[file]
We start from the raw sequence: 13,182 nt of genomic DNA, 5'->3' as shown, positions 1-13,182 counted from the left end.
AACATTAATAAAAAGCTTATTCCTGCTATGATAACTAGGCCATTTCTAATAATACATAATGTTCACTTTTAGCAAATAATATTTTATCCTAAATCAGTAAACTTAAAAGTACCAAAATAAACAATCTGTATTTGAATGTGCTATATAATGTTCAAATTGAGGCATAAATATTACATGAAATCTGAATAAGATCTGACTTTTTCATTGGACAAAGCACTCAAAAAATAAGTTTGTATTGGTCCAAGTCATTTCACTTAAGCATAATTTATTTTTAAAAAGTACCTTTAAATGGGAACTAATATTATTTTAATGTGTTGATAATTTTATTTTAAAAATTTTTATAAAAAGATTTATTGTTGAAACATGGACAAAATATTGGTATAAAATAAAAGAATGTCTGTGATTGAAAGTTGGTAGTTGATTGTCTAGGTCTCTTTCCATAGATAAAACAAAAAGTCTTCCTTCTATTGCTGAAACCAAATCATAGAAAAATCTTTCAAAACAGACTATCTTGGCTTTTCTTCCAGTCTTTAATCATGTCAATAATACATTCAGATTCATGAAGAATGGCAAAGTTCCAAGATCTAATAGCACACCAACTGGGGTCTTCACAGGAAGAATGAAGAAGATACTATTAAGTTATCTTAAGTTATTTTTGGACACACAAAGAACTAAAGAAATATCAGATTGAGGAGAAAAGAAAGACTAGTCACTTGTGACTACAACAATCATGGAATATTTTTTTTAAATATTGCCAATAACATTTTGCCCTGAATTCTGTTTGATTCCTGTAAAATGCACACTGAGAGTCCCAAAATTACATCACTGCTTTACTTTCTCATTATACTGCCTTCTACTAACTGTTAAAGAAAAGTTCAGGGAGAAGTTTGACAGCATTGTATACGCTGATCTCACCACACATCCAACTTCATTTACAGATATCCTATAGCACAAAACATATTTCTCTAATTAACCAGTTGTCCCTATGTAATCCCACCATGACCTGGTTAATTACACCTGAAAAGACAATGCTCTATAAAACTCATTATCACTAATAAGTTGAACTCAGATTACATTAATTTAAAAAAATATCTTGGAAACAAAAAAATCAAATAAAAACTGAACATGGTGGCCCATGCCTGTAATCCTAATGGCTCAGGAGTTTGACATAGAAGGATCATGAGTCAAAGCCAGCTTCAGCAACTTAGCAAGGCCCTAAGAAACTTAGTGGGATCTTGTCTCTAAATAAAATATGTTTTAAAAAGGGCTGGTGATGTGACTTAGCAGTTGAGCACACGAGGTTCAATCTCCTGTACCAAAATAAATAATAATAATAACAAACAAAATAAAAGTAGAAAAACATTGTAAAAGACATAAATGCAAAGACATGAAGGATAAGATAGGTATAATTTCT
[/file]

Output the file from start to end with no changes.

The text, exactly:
We start from the raw sequence: 13,182 nt of genomic DNA, 5'->3' as shown, positions 1-13,182 counted from the left end.
AACATTAATAAAAAGCTTATTCCTGCTATGATAACTAGGCCATTTCTAATAATACATAATGTTCACTTTTAGCAAATAATATTTTATCCTAAATCAGTAAACTTAAAAGTACCAAAATAAACAATCTGTATTTGAATGTGCTATATAATGTTCAAATTGAGGCATAAATATTACATGAAATCTGAATAAGATCTGACTTTTTCATTGGACAAAGCACTCAAAAAATAAGTTTGTATTGGTCCAAGTCATTTCACTTAAGCATAATTTATTTTTAAAAAGTACCTTTAAATGGGAACTAATATTATTTTAATGTGTTGATAATTTTATTTTAAAAATTTTTATAAAAAGATTTATTGTTGAAACATGGACAAAATATTGGTATAAAATAAAAGAATGTCTGTGATTGAAAGTTGGTAGTTGATTGTCTAGGTCTCTTTCCATAGATAAAACAAAAAGTCTTCCTTCTATTGCTGAAACCAAATCATAGAAAAATCTTTCAAAACAGACTATCTTGGCTTTTCTTCCAGTCTTTAATCATGTCAATAATACATTCAGATTCATGAAGAATGGCAAAGTTCCAAGATCTAATAGCACACCAACTGGGGTCTTCACAGGAAGAATGAAGAAGATACTATTAAGTTATCTTAAGTTATTTTTGGACACACAAAGAACTAAAGAAATATCAGATTGAGGAGAAAAGAAAGACTAGTCACTTGTGACTACAACAATCATGGAATATTTTTTTTAAATATTGCCAATAACATTTTGCCCTGAATTCTGTTTGATTCCTGTAAAATGCACACTGAGAGTCCCAAAATTACATCACTGCTTTACTTTCTCATTATACTGCCTTCTACTAACTGTTAAAGAAAAGTTCAGGGAGAAGTTTGACAGCATTGTATACGCTGATCTCACCACACATCCAACTTCATTTACAGATATCCTATAGCACAAAACATATTTCTCTAATTAACCAGTTGTCCCTATGTAATCCCACCATGACCTGGTTAATTACACCTGAAAAGACAATGCTCTATAAAACTCATTATCACTAATAAGTTGAACTCAGATTACATTAATTTAAAAAAATATCTTGGAAACAAAAAAATCAAATAAAAACTGAACATGGTGGCCCATGCCTGTAATCCTAATGGCTCAGGAGTTTGACATAGAAGGATCATGAGTCAAAGCCAGCTTCAGCAACTTAGCAAGGCCCTAAGAAACTTAGTGGGATCTTGTCTCTAAATAAAATATGTTTTAAAAAGGGCTGGTGATGTGACTTAGCAGTTGAGCACACGAGGTTCAATCTCCTGTACCAAAATAAATAATAATAATAACAAACAAAATAAAAGTAGAAAAACATTGTAAAAGACATAAATGCAAAGACATGAAGGATAAGATAGGTATAATTTCT